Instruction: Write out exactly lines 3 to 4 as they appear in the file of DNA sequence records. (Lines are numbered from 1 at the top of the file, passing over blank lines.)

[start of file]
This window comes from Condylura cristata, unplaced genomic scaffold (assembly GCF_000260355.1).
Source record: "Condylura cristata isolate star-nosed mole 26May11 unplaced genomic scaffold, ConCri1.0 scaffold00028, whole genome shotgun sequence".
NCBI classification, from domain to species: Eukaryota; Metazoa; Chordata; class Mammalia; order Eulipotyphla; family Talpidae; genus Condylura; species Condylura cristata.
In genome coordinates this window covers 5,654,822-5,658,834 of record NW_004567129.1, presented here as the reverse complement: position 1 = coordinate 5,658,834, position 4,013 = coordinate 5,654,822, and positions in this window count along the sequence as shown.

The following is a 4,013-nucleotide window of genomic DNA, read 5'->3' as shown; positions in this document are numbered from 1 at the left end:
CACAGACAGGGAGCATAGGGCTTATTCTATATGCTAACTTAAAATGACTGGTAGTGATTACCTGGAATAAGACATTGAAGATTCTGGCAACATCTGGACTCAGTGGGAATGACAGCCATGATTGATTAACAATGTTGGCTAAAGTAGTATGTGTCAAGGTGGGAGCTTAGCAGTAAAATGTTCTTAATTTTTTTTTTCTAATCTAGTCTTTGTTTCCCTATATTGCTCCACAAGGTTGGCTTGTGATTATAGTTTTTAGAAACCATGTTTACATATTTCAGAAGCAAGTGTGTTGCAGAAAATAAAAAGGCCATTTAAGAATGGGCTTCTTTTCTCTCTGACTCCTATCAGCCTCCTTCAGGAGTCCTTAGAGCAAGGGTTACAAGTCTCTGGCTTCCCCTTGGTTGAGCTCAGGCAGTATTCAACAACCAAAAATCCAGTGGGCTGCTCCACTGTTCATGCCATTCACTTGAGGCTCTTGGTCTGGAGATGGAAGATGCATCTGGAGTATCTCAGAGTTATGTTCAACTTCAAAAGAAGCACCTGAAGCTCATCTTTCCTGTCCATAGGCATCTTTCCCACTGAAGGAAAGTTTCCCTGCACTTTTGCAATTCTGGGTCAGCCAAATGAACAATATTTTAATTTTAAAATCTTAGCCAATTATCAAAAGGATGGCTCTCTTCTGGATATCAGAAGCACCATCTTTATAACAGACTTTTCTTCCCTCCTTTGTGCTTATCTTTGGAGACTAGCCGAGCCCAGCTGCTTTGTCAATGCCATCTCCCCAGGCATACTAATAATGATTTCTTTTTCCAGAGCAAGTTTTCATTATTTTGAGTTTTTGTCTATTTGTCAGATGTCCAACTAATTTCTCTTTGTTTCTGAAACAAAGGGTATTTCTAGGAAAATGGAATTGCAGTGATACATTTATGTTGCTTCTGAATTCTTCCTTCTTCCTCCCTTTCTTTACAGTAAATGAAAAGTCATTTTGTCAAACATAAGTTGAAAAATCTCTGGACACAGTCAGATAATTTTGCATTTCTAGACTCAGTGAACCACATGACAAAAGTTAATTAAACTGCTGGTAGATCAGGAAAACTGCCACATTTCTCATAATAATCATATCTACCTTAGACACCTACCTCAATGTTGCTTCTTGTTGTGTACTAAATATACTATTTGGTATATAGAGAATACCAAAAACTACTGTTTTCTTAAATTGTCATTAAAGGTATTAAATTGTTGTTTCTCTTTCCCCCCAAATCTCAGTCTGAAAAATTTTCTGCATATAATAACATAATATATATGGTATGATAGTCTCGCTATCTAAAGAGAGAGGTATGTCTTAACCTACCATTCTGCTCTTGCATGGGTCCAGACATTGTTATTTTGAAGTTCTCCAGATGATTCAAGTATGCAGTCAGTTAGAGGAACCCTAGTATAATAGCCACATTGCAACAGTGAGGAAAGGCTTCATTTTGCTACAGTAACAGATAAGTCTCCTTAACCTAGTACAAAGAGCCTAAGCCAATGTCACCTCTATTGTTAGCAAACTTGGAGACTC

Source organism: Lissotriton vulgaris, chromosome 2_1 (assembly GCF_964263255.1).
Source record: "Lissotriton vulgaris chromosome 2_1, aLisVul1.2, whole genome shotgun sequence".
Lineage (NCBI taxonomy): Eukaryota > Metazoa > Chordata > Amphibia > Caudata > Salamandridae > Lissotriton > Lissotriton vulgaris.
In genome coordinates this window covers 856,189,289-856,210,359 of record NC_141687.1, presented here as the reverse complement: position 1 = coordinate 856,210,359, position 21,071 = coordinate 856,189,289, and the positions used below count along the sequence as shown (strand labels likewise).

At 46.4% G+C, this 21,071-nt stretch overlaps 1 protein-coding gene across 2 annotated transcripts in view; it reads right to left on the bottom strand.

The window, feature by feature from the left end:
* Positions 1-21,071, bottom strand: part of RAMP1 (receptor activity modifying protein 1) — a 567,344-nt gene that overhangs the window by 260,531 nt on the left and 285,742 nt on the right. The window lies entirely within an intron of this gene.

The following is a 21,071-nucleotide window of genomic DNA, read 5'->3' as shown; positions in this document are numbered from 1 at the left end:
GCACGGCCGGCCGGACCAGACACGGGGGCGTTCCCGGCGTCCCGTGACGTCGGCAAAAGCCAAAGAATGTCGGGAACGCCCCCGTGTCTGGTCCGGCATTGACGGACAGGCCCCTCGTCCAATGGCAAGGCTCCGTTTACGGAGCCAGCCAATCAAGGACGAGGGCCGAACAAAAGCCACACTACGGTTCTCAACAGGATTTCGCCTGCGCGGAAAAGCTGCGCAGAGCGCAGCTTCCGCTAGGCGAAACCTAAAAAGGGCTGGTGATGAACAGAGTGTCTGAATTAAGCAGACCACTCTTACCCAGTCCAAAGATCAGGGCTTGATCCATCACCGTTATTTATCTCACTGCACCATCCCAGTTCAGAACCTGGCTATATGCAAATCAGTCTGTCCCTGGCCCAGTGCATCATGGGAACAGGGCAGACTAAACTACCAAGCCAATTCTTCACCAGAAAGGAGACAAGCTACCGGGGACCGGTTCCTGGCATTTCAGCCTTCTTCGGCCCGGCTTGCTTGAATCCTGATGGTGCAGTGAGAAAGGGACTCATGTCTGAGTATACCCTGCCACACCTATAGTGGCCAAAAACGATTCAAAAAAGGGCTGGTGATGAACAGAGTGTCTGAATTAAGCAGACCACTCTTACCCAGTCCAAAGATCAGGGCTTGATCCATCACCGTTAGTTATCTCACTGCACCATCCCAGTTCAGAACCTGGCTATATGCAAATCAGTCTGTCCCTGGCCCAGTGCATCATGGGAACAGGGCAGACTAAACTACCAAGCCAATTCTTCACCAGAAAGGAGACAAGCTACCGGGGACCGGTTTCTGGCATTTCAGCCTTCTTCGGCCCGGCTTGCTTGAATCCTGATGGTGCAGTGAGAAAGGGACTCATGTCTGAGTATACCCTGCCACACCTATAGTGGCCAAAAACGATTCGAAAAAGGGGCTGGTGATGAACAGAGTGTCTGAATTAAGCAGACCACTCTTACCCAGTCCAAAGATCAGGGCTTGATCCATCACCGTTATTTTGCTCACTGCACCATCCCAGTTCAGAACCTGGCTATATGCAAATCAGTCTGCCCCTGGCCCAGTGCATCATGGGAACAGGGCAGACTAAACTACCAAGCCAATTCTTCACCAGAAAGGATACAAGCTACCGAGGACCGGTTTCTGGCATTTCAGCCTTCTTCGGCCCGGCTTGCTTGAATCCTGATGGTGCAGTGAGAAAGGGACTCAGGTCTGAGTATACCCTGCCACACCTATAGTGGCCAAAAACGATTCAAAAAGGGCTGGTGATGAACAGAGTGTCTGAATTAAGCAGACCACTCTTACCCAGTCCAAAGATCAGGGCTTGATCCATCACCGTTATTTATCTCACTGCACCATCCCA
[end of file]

NCBI classification, from domain to species: Eukaryota; Metazoa; Chordata; class Mammalia; order Eulipotyphla; family Talpidae; genus Condylura; species Condylura cristata.
In genome coordinates this window covers 5,654,822-5,658,834 of record NW_004567129.1, presented here as the reverse complement: position 1 = coordinate 5,658,834, position 4,013 = coordinate 5,654,822, and positions in this window count along the sequence as shown.